01 February 2012

World Peace Cookies

It all started when Sugababe 2 read her Richard Scarry book. There was a picture of some small cute animal (I forget which one, the book's full of them) munching on a plate of chocolate cookies. Somehow the moral lesson of the story was eclipsed by that tantalising illustration of tiny chocolate chip cookies, because after that, she kept begging me to make her some. I know how it feels to have a craving, and more so, how important it is to satisfy one, especially when chocolate is involved. So, busy as I was, I immediately set about to make her the best chocolate cookies in the world. Of course, the fact that by that time I was experiencing the onset of the same craving may also explain why I went straight to the kitchen instead of saying "Shoo!".

Thankfully, I DO know the recipe for the best chocolate cookies ever. Seriously. You don't have to look elsewhere. Nothing beats this for an intense hit of chocolate. It's ridiculously good for very little effort. Just use really good dark chocolate, like Valrhona or Callebaut, and enjoy with a tall glass of cold milk. And because I love that salted chocolate thing going on there, I sometimes sprinkle some extra flaked Maldon sea salt on top before popping it into my mouth. Heaven. Bless Richard Scarry and his cute animals.

Recipe for World Peace Cookies

Excerpted from Baking: From My Home to Yours by Dorie Greenspan (Houghton Mifflin, 2006).

"I once said I thought these cookies, the brainchild of the Parisian pastry chef Pierre Hermé, were as important a culinary breakthrough as Toll House cookies, and I've never thought better of the statement. These butter-rich, sandy-textured slice-and-bake cookies are members of the sablé family. But, unlike classic sablés, they are midnight dark — there's cocoa in the dough — and packed with chunks of hand-chopped bittersweet chocolate. Perhaps most memorably, they're salty. Not just a little salty, but remarkably and sensationally salty. It's the salt — Pierre uses fleur de sel, a moist, off-white sea salt — that surprises, delights and makes the chocolate flavors in the cookies seem preternaturally profound.
When I included these in Paris Sweets, they were called Korova Cookies and they instantly won fans, among them my neighbor Richard Gold, who gave them their new name. Richard is convinced that a daily dose of Pierre's cookies is all that is needed to ensure planetary peace and happiness."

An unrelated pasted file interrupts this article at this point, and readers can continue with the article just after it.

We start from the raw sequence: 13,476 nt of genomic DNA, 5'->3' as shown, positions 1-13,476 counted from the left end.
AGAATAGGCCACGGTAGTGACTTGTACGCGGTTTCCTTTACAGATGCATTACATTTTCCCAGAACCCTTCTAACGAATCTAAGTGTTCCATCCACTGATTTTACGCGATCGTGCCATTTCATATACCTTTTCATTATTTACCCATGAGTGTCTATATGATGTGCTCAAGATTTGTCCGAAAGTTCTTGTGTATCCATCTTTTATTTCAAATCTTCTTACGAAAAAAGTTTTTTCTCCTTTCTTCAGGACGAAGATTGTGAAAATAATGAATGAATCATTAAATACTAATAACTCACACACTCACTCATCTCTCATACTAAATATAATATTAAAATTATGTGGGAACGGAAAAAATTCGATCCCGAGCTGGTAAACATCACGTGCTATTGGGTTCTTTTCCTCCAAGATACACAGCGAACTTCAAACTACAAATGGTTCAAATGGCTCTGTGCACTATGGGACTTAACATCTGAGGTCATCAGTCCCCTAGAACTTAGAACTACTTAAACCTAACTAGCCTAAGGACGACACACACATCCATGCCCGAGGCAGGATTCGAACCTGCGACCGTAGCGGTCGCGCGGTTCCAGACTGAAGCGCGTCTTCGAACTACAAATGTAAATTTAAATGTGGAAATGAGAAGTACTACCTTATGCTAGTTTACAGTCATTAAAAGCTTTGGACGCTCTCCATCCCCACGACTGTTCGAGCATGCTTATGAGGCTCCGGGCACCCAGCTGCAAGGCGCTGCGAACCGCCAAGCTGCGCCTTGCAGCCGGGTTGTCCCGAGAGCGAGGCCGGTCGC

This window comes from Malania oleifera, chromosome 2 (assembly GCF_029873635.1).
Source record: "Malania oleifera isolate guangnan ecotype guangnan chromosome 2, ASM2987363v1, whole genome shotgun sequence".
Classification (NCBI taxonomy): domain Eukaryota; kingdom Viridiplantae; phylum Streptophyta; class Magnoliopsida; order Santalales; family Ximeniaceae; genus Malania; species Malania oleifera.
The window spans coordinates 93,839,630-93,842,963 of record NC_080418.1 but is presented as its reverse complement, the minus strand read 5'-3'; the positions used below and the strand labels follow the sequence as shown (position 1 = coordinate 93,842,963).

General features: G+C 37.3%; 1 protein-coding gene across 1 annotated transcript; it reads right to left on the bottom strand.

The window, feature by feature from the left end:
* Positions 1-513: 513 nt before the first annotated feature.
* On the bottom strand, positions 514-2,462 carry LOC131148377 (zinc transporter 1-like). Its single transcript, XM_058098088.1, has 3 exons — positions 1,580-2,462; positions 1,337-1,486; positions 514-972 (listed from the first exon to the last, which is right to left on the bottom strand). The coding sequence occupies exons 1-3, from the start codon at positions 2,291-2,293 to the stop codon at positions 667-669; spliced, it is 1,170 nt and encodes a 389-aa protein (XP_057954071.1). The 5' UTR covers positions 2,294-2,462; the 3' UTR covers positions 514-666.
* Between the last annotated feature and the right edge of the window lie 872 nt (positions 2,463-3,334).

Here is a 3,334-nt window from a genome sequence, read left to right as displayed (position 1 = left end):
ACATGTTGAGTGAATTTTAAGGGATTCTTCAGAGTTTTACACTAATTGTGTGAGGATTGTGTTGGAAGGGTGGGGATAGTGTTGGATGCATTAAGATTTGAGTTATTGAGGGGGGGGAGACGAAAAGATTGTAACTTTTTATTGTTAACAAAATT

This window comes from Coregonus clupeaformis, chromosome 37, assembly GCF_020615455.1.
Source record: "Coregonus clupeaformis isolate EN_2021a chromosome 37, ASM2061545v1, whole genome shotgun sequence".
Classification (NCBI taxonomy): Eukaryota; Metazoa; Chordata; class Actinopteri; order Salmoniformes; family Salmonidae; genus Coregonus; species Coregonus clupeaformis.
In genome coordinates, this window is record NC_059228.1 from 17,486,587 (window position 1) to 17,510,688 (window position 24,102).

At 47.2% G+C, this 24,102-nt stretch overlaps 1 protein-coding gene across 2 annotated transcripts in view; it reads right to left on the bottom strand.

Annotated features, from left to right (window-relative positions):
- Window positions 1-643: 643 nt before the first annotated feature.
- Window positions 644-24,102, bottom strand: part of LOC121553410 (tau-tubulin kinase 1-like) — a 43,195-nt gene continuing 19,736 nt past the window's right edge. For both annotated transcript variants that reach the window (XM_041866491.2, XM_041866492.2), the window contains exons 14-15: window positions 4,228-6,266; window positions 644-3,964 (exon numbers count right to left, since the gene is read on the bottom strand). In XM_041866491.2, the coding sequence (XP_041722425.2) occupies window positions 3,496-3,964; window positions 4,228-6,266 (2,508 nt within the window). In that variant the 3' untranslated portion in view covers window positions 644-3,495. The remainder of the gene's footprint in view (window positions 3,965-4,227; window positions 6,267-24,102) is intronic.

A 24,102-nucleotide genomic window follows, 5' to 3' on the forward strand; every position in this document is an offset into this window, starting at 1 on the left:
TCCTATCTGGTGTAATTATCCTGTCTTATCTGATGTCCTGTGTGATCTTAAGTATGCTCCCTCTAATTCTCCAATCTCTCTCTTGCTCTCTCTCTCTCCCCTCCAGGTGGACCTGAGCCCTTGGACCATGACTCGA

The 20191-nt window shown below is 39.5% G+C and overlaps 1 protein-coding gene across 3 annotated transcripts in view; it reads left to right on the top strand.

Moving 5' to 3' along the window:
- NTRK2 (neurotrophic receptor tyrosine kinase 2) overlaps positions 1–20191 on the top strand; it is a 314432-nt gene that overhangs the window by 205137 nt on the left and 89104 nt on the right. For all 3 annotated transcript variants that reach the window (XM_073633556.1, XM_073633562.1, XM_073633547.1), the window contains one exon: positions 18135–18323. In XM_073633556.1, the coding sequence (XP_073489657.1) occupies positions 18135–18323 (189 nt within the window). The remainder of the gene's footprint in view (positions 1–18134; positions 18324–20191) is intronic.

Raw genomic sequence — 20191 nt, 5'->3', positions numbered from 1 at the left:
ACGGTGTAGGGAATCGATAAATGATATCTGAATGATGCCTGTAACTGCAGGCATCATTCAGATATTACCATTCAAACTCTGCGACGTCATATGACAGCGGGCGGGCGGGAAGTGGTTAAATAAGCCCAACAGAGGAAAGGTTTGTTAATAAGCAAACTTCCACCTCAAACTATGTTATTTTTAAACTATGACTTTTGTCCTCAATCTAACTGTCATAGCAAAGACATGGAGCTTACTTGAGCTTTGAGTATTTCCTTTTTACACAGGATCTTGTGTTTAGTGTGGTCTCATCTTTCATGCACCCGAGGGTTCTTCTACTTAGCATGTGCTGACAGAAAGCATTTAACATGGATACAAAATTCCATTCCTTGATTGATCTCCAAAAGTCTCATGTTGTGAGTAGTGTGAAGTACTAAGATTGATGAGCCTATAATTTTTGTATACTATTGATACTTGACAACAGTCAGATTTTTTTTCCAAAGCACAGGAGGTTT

175 grams all-purpose flour

30 grams unsweetened cocoa powder

1/2 teaspoon baking soda

150 grams unsalted butter

180 grams light brown sugar

50 grams sugar

1/2 teaspoon fleur de sel or 1/4 teaspoon fine sea salt

1 teaspoon pure vanilla extract

150 grams bittersweet chocolate


1. Sift the flour, cocoa and baking soda together.

2. Working with a stand mixer, preferably fitted with a paddle attachment, or with a hand mixer in a large bowl, beat the butter on medium speed until soft and creamy. Add both sugars, the salt and vanilla extract and beat for 2 minutes more.

3. Turn off the mixer. Pour in the dry ingredients, drape a kitchen towel over the stand mixer to protect yourself and your kitchen from flying flour and pulse the mixer at low speed about 5 times, a second or two each time. Take a peek — if there is still a lot of flour on the surface of the dough, pulse a couple of times more; if not, remove the towel. Continuing at low speed, mix for about 30 seconds more, just until the flour disappears into the dough — for the best texture, work the dough as little as possible once the flour is added, and don't be concerned if the dough looks a little crumbly. Toss in the chocolate pieces and mix only to incorporate.

4. Turn the dough out onto a work surface, gather it together and divide it in half. Working with one half at a time, shape the dough into logs that are 1 1/2 inches in diameter. Wrap the logs in plastic wrap and refrigerate them for at least 3 hours. (The dough can be refrigerated for up to 3 days or frozen for up to 2 months. If you've frozen the dough, you needn't defrost it before baking — just slice the logs into cookies and bake the cookies 1 minute longer.)

5. Center a rack in the oven and preheat the oven to 160C. Line two baking sheets with parchment or silicone mats.

6. Using a sharp thin knife, slice the logs into rounds that are 1/2 inch thick. (The rounds are likely to crack as you're cutting them — don't be concerned, just squeeze the bits back onto each cookie.) Arrange the rounds on the baking sheets, leaving about 1 inch between them.

7. Bake the cookies one sheet at a time for 12 minutes — they won't look done, nor will they be firm, but that's just the way they should be. Transfer the baking sheet to a cooling rack and let the cookies rest until they are only just warm, at which point you can serve them or let them reach room temperature.

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